JAMES WALKER FANNIN JR.
(January 1, 1804–March 27, 1836)
James Fannin led the rebels massacred at Goliad in 1836. His defeat inspired the victory that secured Texan independence.
Fannin moved to Texas in 1834 from Georgia. When the Texas Revolution erupted in 1835, his ambition put him at the center of the action. With Jim Bowie, Fannin fought at the Battle of Concepción and participated in the siege of San Antonio.
Fannin then wanted to take the fight to Mexico by attacking Matamoros. However, when he learned that Santa Anna was preparing a massive invasion, he retired to the presidio at Goliad. There, he led the largest contingent of Texan rebels in the Mexican Army’s path.
After the Alamo fell, Houston ordered Fannin to fall back from Goliad to Victoria. But Fannin hesitated, waiting five days to begin his retreat. Mexican forces overtook him at the Battle of Coleto. Though Mexican general José de Urrea sought mercy for his prisoners, Santa Anna stood firm in his orders. On Palm Sunday of 1836, the Mexican Army executed Fannin and more than three hundred of his men.
A few weeks later, when Houston finally engaged Mexican forces at the Battle of San Jacinto, cries of “Remember the Alamo! Remember Goliad!” spurred his men into battle. Victory and Texas independence followed, a legacy of Fannin’s sacrifice.
Presidio La Bahia in Goliad, Texas. Photo by Austin artist Sue Kemp.
For more about James Fannin
Although Fannin and the battle of the Texas Revolution did much to secure Goliad in public memory, the place has a longer history as one of the earliest European settlements in Texas. The Goliad State Park and Historic Site preserves the mission complex of La Bahía that had been so important as San Antonio’s link to the Gulf of Mexico.
The Briscoe Center for American History at The University of Texas at Austin houses Fannin’s papers. These consist of copies of correspondence between Fannin and Stephen F. Austin, James Bowie, and Sam Houston, as well as the surrender terms agreed to between Fannin and Urrea.
The plain where Urrea and Fannin faced off in dramatic battle is a few miles east of Goliad. Like so many Texas historic sites, this one was rediscovered and reinvigorated during the Centennial celebrations of 1936. A modest obelisk and manicured grounds mark the battlefield site.
The place most associated with Fannin is the presidio, or fort, that he and his men occupied first to defend the Texas revolt and then again as prisoners in the days before their unexpected execution. The Catholic diocese of Victoria maintains the site. In the 1960s, the Kathryn O’Connor Foundation restored the old presidio to its original glory, making it one of the most painstakingly restored forts in the United States. Historical societies hold re-enactments of historical events and colonial life there throughout the year.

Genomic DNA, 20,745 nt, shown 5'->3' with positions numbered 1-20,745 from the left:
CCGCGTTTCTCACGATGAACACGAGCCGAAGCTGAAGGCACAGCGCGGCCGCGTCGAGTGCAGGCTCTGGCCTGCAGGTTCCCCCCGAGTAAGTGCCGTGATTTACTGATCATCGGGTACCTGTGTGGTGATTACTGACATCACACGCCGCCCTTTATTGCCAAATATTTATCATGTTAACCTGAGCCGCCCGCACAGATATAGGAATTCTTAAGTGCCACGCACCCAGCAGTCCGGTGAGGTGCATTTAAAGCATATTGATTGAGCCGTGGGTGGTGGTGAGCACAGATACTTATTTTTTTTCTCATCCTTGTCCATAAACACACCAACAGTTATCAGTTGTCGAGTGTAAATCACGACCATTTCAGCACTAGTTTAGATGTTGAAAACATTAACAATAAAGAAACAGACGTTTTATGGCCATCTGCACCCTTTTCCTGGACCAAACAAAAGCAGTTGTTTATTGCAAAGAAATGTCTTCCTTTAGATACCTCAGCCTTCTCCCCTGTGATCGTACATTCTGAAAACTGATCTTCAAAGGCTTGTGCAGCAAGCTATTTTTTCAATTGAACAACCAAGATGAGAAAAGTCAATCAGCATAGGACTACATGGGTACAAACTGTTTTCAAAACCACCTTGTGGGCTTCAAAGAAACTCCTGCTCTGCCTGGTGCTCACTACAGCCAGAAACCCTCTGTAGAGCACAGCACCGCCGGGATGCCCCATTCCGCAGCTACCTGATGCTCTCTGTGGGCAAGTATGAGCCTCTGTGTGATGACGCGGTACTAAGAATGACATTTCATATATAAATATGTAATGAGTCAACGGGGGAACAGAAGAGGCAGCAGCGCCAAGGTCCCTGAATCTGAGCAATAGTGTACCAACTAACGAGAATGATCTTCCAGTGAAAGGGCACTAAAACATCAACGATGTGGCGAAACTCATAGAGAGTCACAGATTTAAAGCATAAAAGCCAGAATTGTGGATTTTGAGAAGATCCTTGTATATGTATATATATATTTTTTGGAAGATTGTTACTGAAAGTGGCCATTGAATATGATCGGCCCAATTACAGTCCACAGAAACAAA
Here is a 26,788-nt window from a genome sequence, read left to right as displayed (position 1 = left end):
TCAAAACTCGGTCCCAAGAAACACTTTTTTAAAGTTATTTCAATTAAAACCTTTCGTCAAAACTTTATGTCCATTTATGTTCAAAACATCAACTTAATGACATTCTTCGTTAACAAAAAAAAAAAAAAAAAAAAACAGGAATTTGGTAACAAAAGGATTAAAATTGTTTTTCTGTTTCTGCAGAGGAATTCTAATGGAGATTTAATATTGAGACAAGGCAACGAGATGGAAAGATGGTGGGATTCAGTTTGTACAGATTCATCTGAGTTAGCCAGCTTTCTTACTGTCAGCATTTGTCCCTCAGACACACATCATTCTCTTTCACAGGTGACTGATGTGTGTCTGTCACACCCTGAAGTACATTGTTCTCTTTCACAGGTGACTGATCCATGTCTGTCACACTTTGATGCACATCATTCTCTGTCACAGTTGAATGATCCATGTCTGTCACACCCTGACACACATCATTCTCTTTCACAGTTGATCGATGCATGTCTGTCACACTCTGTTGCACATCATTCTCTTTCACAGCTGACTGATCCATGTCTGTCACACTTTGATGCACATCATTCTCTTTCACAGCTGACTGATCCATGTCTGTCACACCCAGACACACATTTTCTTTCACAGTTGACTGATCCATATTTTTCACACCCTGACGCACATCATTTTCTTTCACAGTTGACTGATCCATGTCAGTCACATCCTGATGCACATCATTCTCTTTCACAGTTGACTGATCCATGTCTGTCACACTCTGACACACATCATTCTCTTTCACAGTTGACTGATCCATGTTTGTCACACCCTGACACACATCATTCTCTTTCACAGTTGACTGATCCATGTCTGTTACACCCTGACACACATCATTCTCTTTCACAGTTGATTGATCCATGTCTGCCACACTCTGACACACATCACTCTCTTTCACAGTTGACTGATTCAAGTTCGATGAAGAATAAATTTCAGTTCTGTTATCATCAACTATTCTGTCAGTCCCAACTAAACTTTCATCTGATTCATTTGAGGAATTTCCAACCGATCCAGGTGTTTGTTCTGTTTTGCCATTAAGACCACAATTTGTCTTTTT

Notes from an Unfinished Study of Fannin and His Men, Harbert Davenport’s classic study of the rebels who served under Fannin, first appeared in the Southwestern Historical Quarterly in 1939, a year after Davenport had delivered the address at the newly constructed memorial at the Goliad Massacre gravesite. The Texas State Historical Association has made Davenport’s extensive research available on-line.
Bradle, William. Goliad: The Other Alamo. Gretna, LA: Pelican Publishing Company, 2007.
Brands, H.W. Lone Star Nation: The Epic Story of the Battle for Texas Independence. New York: Doubleday, 2004.
Brown, Gary. James Walker Fannin: Hesitant Martyr in the Texas Revolution. Plano: Republic of Texas Press, 2000.
de la Peña, José Enrique. With Santa Anna in Texas: A Personal Narrative of the Revolution. Translated and edited by Carmen Perry. College Station: Texas A&M University Press, 1975.
Hamilton, Isaac and Lester Hamilton. Goliad Survivor. San Antonio: The Naylor Company, 1971.
Hardin, Stephen. Texian Iliad: A Military History of the Texas Revolution. Austin: University of Texas Press, 1994.
Lack, Paul. The Texas Revolutionary Experience: A Political and Social History, 1835–1836. College Station: Texas A&M University Press, 1992.
Long, Jeff. Duel of Eagles: The Mexican and U.S. Fight for the Alamo. New York: William and Morrow Company, Inc., 1990.
O’Connor, Kathryn Stoner. The Presidio La Bahia Espiritu Santo de Zuniga 1721 to 1846. Austin: Von Boeckmann-Jones Co., 1966.
Roell, Craig. Remember Goliad! Austin: Texas State Historical Association, 1994.